A separated man has been acquitted of the crime of unfair harassment and injuries in the domestic sphere of which he was accused by his 13-year-old daughter, whom he scolded, yelled at and held up for live constantly looking at the mobile phone, ignoring the family even during a date in a restaurant. Magistrate Carlos Suárez-Mira, head of the Investigating Court number 3 of A Coruña, takes advantage of the ruling in this specific case to reflect on those restaurant tables where parents and children ignore each other while they turn their attention to their mobile devices, and to recall the rights of parents and the obligations of children as set out in the Civil Code: “The right of parents to correct their minor children continues to exist, as well as the obligation of children to obey their parents while they remain under their power, and always respect them.” The magistrate ironized that the man was faced with the modern dilemma of letting the girl do what “she wanted”, scold her as she did or “call the Civil Guard”. The judge believes that the man did “the most sensible thing” and that he did not intend to harm his daughter, with whom he always got along badly.
The events occurred between February 4 and 6, 2022, when the defendant’s two daughters spent that weekend at their paternal grandparents’ house, where they usually carried out the visitation regime when the man had the girls. On Friday, according to the sentence, the eldest daughter had spent the entire time of a family meal in a restaurant with her head bowed, writing “mobile messages to third parties and ignoring her father and sister.” They had already gotten into the premises and they got worse when her father told her things like “don’t come for that” or “you make my life bitter”, something that made the girl feel “humiliated”. She took her device from her at that time, because she understood that it was a rebellious situation and that, therefore, “he had to get serious and punish her without being able to use her cell phone.”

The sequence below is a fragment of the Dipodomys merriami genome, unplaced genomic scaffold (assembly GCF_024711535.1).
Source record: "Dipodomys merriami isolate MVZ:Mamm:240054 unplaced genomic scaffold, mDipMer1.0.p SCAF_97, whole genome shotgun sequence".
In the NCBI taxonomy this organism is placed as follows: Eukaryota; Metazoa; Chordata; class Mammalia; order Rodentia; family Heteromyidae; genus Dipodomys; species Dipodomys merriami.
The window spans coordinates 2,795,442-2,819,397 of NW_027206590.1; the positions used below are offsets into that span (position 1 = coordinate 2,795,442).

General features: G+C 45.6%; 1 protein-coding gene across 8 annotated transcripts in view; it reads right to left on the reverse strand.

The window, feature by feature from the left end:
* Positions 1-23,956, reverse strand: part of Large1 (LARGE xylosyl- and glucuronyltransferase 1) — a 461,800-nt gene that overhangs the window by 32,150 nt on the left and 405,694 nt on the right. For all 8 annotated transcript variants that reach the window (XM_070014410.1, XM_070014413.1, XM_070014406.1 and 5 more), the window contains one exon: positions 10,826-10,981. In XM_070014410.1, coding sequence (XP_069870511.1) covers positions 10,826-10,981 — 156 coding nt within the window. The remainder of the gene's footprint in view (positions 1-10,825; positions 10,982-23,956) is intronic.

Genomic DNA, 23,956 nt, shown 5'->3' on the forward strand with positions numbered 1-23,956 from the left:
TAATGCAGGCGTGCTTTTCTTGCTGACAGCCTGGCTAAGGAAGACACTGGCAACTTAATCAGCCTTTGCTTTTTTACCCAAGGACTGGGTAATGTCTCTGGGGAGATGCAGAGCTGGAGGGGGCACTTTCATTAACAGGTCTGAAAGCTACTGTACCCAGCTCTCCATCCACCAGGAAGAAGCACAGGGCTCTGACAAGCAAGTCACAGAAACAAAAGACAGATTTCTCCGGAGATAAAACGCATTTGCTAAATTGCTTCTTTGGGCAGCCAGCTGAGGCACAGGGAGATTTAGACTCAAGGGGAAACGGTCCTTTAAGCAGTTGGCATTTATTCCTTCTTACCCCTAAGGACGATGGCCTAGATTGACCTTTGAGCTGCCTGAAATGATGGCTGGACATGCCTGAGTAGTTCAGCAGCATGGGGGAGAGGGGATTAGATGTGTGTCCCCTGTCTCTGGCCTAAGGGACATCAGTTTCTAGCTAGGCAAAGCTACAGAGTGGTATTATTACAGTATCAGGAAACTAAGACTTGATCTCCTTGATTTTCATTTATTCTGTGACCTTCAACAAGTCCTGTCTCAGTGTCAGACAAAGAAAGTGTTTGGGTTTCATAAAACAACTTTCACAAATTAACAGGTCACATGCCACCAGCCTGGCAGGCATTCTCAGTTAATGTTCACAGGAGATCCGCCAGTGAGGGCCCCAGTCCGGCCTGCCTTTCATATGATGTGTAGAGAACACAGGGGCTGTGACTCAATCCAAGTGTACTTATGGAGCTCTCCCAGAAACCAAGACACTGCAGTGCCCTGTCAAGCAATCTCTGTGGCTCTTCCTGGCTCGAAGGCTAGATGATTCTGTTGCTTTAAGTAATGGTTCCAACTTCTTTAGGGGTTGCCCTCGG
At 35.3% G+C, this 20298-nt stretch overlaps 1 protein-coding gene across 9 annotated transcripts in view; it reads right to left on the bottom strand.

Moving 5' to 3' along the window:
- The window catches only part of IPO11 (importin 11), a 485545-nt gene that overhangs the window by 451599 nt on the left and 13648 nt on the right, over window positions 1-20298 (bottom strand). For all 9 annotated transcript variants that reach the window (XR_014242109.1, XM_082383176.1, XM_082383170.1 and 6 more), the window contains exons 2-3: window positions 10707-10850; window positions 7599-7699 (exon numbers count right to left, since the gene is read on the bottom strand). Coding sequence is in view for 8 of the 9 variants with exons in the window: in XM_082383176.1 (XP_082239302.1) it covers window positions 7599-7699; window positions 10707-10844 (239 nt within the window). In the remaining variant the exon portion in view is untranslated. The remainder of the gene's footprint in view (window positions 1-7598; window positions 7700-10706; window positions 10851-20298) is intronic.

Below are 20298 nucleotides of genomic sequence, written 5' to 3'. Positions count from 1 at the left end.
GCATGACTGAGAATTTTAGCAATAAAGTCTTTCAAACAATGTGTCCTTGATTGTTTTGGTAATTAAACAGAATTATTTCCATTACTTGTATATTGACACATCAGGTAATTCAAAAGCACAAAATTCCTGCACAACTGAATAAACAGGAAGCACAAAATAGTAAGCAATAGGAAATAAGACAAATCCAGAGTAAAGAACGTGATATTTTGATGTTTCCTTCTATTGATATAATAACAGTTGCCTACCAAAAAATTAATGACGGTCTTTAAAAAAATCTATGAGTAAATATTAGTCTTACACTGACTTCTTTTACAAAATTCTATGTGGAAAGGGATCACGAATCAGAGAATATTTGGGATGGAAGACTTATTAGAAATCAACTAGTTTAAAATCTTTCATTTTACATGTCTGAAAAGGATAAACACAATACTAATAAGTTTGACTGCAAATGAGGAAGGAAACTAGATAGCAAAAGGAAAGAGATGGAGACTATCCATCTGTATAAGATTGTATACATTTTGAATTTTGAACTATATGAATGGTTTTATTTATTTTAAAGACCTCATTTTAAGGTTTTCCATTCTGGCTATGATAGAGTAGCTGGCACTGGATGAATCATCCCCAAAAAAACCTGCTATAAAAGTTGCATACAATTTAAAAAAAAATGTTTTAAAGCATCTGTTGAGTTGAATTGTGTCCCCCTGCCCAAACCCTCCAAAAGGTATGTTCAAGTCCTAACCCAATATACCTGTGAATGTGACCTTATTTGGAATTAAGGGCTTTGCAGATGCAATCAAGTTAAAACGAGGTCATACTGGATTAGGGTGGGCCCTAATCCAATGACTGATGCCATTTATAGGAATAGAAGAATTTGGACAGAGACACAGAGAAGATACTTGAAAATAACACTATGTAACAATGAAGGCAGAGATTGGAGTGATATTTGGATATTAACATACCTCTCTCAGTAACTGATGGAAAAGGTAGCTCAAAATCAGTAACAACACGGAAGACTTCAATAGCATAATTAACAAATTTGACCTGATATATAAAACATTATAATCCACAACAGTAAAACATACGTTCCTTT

The next day, the man returned home at noon after spending the morning distributing bread (his job), to talk to his angry daughter and go out for a drink. But the minor “was still in bed using the mobile and she refused to accompany him.” “I’m your father, you get up and we’re going to have a drink,” she snapped. The sentence adds that, faced with “the girl’s new rebuff”, the defendant grabbed her by her arms and lifted her out of bed, while she kicked him. After the arrival of the grandfather and the little sister from the lower floor, alerted by the screams, the four of them went down to the kitchen of the house and there the defendant continued yelling at his daughter who continued to disrespect him. Her mother, after taking the best one to a health center, accompanied her daughter to file a complaint.
The judge breaks down the facts in the sentence to assess “whether the fact of yelling at a 13-year-old daughter who is completely ignoring her father and devoting herself, with obvious disrespect to both him and her sister, to chatting with third parties from the mobile device, and even reprimanding her for it, telling her that to do that it was better for her not to come, or informing her that with that attitude she was making her life bitter, constitutes a crime of unjust vexation of a minor nature”. The magistrate responds: it is not a crime, because the father has to educate and because there is the right of correction. And he reflects on his own experience: “Every day and at all hours we see in any restaurant, cafeteria or entertainment venue how children of all ages are absorbed —if not obsessed— watching the screen of their electronic devices and completely oblivious to their environment, which includes parents and relatives whom they do not even look at or even listen to. And this when they are not the ones who, in the same way, continually consult their mobile phones between dishes. But if someone takes —finally— the responsible attitude of censoring this gathering of engrossed Internet users, it does not seem that they should be considered a criminal, even if they do so vehemently”.
The defendant, writes Carlos Suárez-Mira, could have refrained from educating his daughter, “allowing her to do whatever she wanted”, or reprimand her so that she behaved correctly or call the Civil Guard post to seek their meritorious help. in the educational task”. The magistrate emphasizes that, in his opinion, the man “opted for the most sensible position”, while stressing that “the right of correction would be established as a cause of justification and would entail the same result: acquittal for the crime of unjust vexation of mild character in the domestic sphere”. The minor had requested a year in prison for her father, a restraining order for two years and the withdrawal of parental authority for three years.
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